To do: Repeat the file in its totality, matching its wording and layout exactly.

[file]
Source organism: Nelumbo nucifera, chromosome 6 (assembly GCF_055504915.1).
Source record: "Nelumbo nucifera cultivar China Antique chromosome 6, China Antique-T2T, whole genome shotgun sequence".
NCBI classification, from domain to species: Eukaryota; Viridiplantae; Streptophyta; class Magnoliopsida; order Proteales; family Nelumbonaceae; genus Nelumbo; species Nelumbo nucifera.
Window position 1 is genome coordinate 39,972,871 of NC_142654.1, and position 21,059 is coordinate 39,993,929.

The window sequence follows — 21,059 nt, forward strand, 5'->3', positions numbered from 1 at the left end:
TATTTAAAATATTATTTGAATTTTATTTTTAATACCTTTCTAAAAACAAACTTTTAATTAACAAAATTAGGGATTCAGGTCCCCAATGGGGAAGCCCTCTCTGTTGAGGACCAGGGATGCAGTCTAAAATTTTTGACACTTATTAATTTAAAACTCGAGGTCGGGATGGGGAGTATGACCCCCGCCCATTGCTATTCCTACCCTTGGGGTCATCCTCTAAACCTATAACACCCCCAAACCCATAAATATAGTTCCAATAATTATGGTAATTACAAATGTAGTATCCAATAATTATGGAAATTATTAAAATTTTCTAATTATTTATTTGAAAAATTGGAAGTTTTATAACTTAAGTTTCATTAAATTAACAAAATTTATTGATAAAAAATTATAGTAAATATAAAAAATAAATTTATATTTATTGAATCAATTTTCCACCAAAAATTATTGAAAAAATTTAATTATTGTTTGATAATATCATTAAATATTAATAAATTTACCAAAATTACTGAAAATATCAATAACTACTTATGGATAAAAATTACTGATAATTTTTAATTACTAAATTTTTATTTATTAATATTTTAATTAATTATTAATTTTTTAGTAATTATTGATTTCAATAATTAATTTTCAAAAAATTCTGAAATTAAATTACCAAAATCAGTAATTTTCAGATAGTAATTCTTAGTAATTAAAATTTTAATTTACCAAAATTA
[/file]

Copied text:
Source organism: Nelumbo nucifera, chromosome 6 (assembly GCF_055504915.1).
Source record: "Nelumbo nucifera cultivar China Antique chromosome 6, China Antique-T2T, whole genome shotgun sequence".
NCBI classification, from domain to species: Eukaryota; Viridiplantae; Streptophyta; class Magnoliopsida; order Proteales; family Nelumbonaceae; genus Nelumbo; species Nelumbo nucifera.
Window position 1 is genome coordinate 39,972,871 of NC_142654.1, and position 21,059 is coordinate 39,993,929.

The window sequence follows — 21,059 nt, forward strand, 5'->3', positions numbered from 1 at the left end:
TATTTAAAATATTATTTGAATTTTATTTTTAATACCTTTCTAAAAACAAACTTTTAATTAACAAAATTAGGGATTCAGGTCCCCAATGGGGAAGCCCTCTCTGTTGAGGACCAGGGATGCAGTCTAAAATTTTTGACACTTATTAATTTAAAACTCGAGGTCGGGATGGGGAGTATGACCCCCGCCCATTGCTATTCCTACCCTTGGGGTCATCCTCTAAACCTATAACACCCCCAAACCCATAAATATAGTTCCAATAATTATGGTAATTACAAATGTAGTATCCAATAATTATGGAAATTATTAAAATTTTCTAATTATTTATTTGAAAAATTGGAAGTTTTATAACTTAAGTTTCATTAAATTAACAAAATTTATTGATAAAAAATTATAGTAAATATAAAAAATAAATTTATATTTATTGAATCAATTTTCCACCAAAAATTATTGAAAAAATTTAATTATTGTTTGATAATATCATTAAATATTAATAAATTTACCAAAATTACTGAAAATATCAATAACTACTTATGGATAAAAATTACTGATAATTTTTAATTACTAAATTTTTATTTATTAATATTTTAATTAATTATTAATTTTTTAGTAATTATTGATTTCAATAATTAATTTTCAAAAAATTCTGAAATTAAATTACCAAAATCAGTAATTTTCAGATAGTAATTCTTAGTAATTAAAATTTTAATTTACCAAAATTA